On February 23, the American Black Film Festival will honor two incredible talents of screen storytelling. Legendary actor Louis Gossett, Jr. will receive the organization’s Hollywood Legacy Award for his lifetime achievements in the industry, and actor/writer/producer Lena Waithe will receive the Industry Renaissance Award for creating works that further create opportunities for other people of color. The ceremony will be hosted by comedian Deon Cole in Los Angeles.
“We’re honored to celebrate these two extraordinary talents,” said ABFF Ventures CEO Jeff Friday to Variety. “These awards not only recognize how Mr. Gossett’s contributions have propelled the industry forward but also acknowledge a new generation of trailblazers in people like Ms. Waithe, who will continue to create change and new opportunities in film and television for people of color.”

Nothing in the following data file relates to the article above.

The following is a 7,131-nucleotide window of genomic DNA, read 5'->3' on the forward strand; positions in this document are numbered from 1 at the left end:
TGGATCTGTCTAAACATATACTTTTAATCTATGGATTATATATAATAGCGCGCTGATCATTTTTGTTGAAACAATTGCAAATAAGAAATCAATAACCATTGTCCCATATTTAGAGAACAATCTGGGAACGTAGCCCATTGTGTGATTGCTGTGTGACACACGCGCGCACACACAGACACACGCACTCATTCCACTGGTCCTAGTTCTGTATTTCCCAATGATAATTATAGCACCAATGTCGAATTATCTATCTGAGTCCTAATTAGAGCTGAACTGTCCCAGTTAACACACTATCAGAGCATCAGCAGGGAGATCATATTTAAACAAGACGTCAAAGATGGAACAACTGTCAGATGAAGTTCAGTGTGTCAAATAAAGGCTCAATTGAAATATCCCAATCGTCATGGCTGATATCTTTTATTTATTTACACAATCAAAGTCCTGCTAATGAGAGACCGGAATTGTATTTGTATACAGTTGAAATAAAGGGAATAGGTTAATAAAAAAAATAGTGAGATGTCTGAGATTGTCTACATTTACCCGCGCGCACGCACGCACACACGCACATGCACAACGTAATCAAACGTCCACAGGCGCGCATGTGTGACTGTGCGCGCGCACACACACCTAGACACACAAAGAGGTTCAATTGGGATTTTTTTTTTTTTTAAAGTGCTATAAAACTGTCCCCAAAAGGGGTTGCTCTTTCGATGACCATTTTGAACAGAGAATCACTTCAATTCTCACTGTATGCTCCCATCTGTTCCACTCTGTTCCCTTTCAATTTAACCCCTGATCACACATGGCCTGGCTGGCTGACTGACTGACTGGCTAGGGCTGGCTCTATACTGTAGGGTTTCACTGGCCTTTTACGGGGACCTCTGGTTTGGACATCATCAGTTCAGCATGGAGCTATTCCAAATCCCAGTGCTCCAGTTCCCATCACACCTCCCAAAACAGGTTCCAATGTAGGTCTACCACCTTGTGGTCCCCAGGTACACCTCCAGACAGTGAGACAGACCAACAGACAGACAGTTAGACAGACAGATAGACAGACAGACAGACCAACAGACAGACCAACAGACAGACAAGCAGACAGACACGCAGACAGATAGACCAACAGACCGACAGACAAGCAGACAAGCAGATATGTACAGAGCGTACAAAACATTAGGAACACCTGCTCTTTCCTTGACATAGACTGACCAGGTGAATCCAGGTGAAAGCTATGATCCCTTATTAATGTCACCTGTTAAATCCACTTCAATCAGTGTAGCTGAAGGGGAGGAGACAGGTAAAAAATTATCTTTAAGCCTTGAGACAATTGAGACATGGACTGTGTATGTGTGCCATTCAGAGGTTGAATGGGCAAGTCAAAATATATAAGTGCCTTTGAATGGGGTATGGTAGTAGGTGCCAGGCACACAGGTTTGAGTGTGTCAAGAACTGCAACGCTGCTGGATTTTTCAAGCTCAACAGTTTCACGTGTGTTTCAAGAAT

In 2019, Gossett starred in HBO’s critically acclaimed Watchmen. Before then, he was the first African-American to win the Oscar for Best Supporting Actor in 1982’s An Officer and a Gentleman. He’s also performed in such acclaimed works as A Raisin in the Sun, Roots, Sadat, and Enemy Mine. Waithe’s 2019 involved writing and producing acclaimed film Queen & Slim and continuing her Showtime show The Chi. She’s the first African American woman to win the Emmy for Outstanding Writing in a Comedy Series for Master of None, and has created Hillman Grad Productions, a company aiming to tell more representative stories on screen. She’s also appeared in works like Ready Player One and the Netflix adaptation of Dear White People.
At the ceremony, the ABFF will also honor Cynthia Erivo (Harriet) with the Rising Star Award. They will also grant David Simon‘s The Wire with the Classic Television Award. After a dispiriting sense of moving backward in the awards show conversations with a mostly white male BAFTA crop of nominees and a DGA series of all-male directing nominees, it’s downright refreshing to hear about an awards ceremony dedicated to the important cause of inclusion and representation.